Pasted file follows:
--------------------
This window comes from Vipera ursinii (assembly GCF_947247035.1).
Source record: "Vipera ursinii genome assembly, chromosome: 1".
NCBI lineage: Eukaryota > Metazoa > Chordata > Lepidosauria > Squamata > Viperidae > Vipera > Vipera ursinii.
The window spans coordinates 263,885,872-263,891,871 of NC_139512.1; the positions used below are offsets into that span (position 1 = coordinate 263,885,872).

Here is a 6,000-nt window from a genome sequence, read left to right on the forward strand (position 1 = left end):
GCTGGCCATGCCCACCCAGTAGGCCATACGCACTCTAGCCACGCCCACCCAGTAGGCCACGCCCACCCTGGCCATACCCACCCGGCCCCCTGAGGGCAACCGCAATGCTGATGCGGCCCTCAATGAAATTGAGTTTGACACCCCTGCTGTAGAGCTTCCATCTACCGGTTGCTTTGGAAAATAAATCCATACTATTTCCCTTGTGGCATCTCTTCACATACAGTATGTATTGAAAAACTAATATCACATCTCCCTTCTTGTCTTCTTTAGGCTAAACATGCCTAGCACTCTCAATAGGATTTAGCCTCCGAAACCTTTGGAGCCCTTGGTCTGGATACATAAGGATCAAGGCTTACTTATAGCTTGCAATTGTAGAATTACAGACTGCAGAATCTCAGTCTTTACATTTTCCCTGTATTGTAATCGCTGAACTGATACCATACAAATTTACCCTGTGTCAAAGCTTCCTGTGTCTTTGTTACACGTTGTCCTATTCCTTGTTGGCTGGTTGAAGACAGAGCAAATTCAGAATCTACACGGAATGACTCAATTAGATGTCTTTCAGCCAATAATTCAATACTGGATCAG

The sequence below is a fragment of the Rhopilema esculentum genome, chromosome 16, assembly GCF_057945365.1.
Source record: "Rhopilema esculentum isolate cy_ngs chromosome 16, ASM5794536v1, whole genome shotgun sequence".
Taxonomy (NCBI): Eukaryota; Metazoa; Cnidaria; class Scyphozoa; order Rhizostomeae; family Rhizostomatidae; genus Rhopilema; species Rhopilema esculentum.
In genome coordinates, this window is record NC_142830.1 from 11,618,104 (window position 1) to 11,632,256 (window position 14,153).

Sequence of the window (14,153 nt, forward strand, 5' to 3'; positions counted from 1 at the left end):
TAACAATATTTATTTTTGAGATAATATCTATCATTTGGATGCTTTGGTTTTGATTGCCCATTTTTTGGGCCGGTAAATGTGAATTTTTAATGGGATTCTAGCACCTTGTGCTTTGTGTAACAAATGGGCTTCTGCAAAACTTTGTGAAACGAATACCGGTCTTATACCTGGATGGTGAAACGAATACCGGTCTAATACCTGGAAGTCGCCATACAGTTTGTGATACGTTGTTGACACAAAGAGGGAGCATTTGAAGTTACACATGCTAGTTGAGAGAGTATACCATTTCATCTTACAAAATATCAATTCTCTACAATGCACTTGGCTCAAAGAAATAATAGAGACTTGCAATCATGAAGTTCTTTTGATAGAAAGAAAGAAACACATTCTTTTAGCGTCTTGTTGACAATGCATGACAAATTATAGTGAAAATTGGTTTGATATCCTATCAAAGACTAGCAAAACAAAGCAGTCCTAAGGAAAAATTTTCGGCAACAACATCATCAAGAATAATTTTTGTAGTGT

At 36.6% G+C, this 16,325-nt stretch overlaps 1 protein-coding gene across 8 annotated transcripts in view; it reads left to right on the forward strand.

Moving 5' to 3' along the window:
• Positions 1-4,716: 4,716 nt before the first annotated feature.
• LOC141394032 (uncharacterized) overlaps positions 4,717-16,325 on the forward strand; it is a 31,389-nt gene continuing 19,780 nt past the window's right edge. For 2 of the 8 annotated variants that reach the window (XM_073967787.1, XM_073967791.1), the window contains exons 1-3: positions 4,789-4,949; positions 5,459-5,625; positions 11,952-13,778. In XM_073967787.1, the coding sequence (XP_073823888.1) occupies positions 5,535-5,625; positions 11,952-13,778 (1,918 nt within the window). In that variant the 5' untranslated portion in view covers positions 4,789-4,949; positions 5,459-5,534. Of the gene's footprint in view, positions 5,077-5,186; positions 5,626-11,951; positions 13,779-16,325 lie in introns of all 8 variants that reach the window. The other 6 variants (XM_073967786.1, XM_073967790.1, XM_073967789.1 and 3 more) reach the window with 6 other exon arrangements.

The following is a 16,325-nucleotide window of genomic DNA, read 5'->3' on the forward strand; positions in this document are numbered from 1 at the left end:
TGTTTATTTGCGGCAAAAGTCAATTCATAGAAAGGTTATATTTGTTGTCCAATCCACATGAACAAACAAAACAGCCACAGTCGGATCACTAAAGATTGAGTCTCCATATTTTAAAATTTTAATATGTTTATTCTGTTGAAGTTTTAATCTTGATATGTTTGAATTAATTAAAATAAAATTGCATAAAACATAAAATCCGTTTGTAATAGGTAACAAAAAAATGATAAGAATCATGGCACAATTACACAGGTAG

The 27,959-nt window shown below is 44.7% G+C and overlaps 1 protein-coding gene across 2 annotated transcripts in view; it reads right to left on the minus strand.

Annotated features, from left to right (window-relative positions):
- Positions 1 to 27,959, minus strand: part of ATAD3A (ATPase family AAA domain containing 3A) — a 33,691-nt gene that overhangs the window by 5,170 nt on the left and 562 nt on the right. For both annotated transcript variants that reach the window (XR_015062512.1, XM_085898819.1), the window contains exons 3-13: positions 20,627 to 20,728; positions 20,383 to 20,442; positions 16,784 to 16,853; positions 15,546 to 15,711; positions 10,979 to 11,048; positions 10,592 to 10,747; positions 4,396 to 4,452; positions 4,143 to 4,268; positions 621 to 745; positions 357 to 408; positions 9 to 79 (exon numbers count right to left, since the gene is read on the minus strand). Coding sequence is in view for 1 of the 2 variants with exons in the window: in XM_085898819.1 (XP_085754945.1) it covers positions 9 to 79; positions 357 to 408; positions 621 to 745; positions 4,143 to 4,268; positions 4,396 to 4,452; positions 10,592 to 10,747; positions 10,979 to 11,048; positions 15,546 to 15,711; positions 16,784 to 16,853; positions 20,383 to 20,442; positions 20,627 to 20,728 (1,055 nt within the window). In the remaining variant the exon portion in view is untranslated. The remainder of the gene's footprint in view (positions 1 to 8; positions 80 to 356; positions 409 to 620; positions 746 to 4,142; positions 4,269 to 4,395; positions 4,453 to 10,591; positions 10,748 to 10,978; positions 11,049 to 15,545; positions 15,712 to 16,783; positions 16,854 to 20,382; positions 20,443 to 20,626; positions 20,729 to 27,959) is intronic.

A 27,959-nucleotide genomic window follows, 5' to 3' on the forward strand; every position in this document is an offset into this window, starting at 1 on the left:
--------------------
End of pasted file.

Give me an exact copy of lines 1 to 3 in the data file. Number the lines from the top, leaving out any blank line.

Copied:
This window comes from Vipera ursinii (assembly GCF_947247035.1).
Source record: "Vipera ursinii genome assembly, chromosome: 1".
NCBI lineage: Eukaryota > Metazoa > Chordata > Lepidosauria > Squamata > Viperidae > Vipera > Vipera ursinii.